Child care, fight against COVID-19 covered by federal budget | #students | #parents

The centrepiece of the first federal budget in two years is the battle against COVID-19.

Federal Finance Minister and Deputy Prime Minister Chrystia Freeland unveiled the three-year, $101.4-billion spending plan on Monday afternoon, which promises growth for e-commerce, an industry that has experienced growth during the pandemic. The budget has also promised continued help for small businesses and others who are struggling.

The budget includes an ambitious investment in a national childcare program. A sum of $30-billion will be spent over five years to try to cut all childcare fees by half before the summer of 2022. The ultimate goal, according to the budget, is to have childcare cost no more than $10 a day within five years, at a cost to Ottawa of about $9-billion.

Global News reports that the budget also covers programs that help federal wages and subsidies, as well as employment benefits, through at least September of this year. The extension of benefits was made necessary by the current third wave of the pandemic.

Additional help for those affected by the pandemic is reflected in an extension of a tax credit for low-income workers, expanded sick leave benefits, and the waiving of interest payments for student loans.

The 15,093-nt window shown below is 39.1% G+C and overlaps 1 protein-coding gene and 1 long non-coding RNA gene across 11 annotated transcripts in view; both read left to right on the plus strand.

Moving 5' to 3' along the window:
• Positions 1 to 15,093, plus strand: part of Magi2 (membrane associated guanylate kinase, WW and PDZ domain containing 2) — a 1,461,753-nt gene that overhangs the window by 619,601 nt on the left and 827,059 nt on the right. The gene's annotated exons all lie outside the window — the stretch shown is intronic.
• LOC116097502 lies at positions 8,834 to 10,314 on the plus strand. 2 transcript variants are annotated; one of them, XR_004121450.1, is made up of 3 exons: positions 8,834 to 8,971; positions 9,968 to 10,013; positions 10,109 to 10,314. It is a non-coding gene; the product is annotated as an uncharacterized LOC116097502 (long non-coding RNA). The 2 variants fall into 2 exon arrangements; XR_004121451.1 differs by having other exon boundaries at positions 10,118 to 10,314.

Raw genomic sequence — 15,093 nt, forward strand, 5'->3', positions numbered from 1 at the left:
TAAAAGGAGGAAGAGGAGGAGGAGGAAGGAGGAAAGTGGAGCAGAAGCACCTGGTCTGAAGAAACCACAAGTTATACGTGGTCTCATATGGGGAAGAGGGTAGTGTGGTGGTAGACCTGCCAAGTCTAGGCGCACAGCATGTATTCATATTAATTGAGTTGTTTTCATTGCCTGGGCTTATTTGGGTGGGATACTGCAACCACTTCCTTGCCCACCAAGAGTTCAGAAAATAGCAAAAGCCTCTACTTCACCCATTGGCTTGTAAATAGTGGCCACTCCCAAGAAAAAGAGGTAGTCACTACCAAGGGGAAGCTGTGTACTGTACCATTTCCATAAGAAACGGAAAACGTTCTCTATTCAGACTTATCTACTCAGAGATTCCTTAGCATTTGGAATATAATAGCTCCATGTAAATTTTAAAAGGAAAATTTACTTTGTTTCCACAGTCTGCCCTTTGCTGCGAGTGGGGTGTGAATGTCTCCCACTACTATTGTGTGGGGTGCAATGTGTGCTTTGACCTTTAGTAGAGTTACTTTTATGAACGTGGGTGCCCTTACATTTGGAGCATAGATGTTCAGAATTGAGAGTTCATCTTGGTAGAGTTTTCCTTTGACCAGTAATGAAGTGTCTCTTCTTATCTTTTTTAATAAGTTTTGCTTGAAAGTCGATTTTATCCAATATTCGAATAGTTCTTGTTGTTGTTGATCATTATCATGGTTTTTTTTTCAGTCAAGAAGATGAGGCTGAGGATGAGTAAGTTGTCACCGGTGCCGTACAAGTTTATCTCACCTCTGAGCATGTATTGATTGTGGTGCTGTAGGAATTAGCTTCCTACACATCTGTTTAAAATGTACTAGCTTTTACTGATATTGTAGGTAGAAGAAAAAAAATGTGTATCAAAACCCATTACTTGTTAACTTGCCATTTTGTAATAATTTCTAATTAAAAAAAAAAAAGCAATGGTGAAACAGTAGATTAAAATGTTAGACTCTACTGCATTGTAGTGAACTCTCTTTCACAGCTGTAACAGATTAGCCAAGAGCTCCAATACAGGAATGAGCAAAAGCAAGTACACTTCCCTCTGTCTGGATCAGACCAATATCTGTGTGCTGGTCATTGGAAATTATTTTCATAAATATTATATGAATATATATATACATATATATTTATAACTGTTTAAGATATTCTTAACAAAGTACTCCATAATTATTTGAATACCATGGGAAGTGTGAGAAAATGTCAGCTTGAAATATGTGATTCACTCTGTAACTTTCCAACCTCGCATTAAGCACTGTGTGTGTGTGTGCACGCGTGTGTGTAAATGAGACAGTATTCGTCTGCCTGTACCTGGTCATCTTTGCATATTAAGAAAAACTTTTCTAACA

Also, $3-billion is proposed to be invested over five years for the provinces to implement standards in long-term care.

Response to the budget proposal was quick. Opposition Leader Erin O’Toole of the Conservatives says the budget is only going to cost Canadians more in the future.

“For months, as provinces pleaded for more vaccines, the Liberals have been plotting an election,” said O’Toole in a statement. “When Justin Trudeau tables his budget this afternoon, Canadians can expect the Liberal government to incur massive new financial commitments that he expects future generations to pay for.”

Federal NDP Leader Jagmeet Singh says the budget is too little, too late, and only favours the wealthy.

“The Liberals have been promising childcare for 28 years, pharmacare for 24 years, and they made election promises about a federal minimum wage. If they had any intention of doing it, it would already be done,” said Singh. “During the pandemic, Justin Trudeau offered Canadians the least help possible. The NDP had to force him to do better.”

The budget, if approved, will push Canada’s debt past the $1-trillion mark. However, The Toronto Star reports that the federal deficit for the past year will be kept below $400-billion, with projected deficits as low as $30.7-billion by the 2025-2026 fiscal year.

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